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BGP / DNS Hijacks Target Payment Systems

In April 2018, we detailed a brazen BGP hijack of Amazon's authoritative DNS service in order to redirect users of a crypto currency wallet service to a fraudulent website ready to steal their money.

In the past month, we have observed additional BGP hijacks of authoritative DNS servers with a technique similar to what was used in April. This time the targets included US payment processing companies.

As in the Amazon case, these more recent BGP hijacks enabled imposter DNS servers to return forged DNS responses, misdirecting unsuspecting users to malicious sites.  By using long TTL values in the forged responses, recursive DNS servers held these bogus DNS entries in their caches long after the BGP hijack had disappeared — maximizing the duration of the attack.

The Hijacks

At 23:37:18 UTC on 6 July 2018, Digital Wireless Indonesia (AS38146) announced the following prefixes for about thirty minutes.  These prefixes didn't propagate very far and were only seen by a handful of our peers.

> 64.243.142.0/24 Savvis
> 64.57.150.0/24 Vantiv, LLC
> 64.57.154.0/24 Vantiv, LLC
> 69.46.100.0/24 Q9 Networks Inc.
> 216.220.36.0/24 Q9 Networks Inc.

Three were more-specific announcements (64.243.142.0/24, 69.46.100.0/24, 216.220.36.0/24) of existing routes.

Then at 22:17:37 UTC on 10 July 2018, Malaysian operator Extreme Broadband (AS38182) announced the exact same five prefixes listed above.  For about 30 minutes, these hijack prefixes weren't propagated very far.  Then they were announced again at 23:37:47 UTC for about 15 minutes but to a larger set of peers — 48 peers instead of 3 peers in the previous hour.  It appears a change of BGP communities from 24218:1120 to 24218:1 increased the route propagation.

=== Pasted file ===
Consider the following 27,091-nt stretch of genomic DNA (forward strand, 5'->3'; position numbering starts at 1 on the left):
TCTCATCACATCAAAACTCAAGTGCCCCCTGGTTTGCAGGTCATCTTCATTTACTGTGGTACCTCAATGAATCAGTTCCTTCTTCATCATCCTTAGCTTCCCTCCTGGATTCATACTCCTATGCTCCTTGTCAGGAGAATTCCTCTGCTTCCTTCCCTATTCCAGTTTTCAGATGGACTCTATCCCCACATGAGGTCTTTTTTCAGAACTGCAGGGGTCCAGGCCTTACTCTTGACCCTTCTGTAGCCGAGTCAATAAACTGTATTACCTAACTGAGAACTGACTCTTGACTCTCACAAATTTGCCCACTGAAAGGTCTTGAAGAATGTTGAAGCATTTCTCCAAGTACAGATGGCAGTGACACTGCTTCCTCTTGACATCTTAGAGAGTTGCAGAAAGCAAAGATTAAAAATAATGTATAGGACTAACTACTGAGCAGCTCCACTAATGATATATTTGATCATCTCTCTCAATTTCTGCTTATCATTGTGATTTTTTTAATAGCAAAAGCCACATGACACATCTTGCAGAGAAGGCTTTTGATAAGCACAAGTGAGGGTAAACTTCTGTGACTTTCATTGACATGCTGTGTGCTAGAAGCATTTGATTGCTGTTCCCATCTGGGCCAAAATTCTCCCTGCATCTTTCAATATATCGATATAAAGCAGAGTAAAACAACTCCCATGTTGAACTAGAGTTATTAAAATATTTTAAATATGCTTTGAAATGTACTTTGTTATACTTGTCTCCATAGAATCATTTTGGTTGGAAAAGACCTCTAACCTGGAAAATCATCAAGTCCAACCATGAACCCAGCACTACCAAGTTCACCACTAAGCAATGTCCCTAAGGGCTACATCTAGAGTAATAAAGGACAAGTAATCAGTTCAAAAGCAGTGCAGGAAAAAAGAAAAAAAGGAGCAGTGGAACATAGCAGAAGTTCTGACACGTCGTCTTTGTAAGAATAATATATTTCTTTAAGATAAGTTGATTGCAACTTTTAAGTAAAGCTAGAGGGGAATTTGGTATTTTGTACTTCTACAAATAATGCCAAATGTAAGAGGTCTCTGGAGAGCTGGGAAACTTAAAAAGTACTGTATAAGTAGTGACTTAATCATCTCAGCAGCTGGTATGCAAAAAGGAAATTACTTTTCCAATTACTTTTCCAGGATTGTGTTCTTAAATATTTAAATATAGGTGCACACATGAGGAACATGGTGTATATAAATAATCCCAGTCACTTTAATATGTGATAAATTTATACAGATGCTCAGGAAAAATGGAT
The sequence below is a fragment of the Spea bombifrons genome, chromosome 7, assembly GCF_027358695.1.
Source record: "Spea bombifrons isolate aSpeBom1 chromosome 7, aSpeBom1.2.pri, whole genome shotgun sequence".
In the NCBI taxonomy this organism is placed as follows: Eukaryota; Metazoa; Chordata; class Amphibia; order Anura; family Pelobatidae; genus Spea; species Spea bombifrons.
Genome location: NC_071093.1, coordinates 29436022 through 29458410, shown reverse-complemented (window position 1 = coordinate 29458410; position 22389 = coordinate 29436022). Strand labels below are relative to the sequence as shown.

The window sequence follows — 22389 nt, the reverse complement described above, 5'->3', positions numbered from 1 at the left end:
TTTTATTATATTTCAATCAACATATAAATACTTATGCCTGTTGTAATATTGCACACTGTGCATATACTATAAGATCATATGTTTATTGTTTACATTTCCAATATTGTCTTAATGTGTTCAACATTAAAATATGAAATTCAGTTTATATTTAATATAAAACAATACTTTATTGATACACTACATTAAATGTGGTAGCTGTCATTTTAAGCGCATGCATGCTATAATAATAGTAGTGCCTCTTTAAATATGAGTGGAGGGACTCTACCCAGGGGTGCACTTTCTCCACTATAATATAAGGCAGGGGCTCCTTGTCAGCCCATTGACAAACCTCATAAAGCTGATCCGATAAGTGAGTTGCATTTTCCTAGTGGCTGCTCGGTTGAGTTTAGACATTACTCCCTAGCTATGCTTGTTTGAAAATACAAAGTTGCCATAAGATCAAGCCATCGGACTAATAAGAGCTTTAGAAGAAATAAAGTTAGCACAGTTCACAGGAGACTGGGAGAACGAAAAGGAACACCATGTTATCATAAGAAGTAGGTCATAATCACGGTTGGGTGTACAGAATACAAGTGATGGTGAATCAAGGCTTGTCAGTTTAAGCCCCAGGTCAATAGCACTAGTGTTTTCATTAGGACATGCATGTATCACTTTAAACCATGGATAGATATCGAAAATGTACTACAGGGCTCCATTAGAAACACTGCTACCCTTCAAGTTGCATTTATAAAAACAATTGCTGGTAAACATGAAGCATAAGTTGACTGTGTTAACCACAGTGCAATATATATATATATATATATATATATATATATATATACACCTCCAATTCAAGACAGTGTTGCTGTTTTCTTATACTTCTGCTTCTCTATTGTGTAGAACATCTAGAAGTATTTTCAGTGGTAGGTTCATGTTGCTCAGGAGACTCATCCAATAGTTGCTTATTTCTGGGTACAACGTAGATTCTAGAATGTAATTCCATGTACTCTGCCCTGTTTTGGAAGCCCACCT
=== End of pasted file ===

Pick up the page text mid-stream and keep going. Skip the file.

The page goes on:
According to a brochure on the company's website, Datawire is a "patented connectivity service that transports financial transactions securely and reliably over the public Internet to payment processing systems."  Datawire's nameservers, ns1.datawire.net and ns2.datawire.net, resolve to 216.220.36.76 and 69.46.100.71 respectively, addresses that were in the hijacked networks shown above.

Vantiv and First Third Processing are former names of Worldpay, a major US payment processing service.  Vantiv's nameservers, ns1.ftpsllc.net and ns2.ftpsllc.net, resolve to 64.57.150.53 and 64.57.154.53 respectively, addresses in the hijacked networks shown above.

At 00:29:24 UTC on 11 July 2018, AS38182 began hijacking a new set of prefixes in two separate incidents for minutes each time.

> 209.235.25.0/24 Mercury Payment Systems
> 63.111.40.0/24 Mercury Payment Systems
> 8.25.204.0/24 Level 3
> 12.130.236.0/24 CERFnet

Mercury Payment Systems is a credit card processing service also owned by Worldpay (formerly Vantiv).  Mercury's nameservers, ns1.mercurypay.com and ns2.mercurypay.com, resolve to 209.235.25.13 and 63.111.40.13.  These IP addresses were hijacked as part of 209.235.25.0/24 and 63.111.40.0/24, both more-specifics of their normal routes.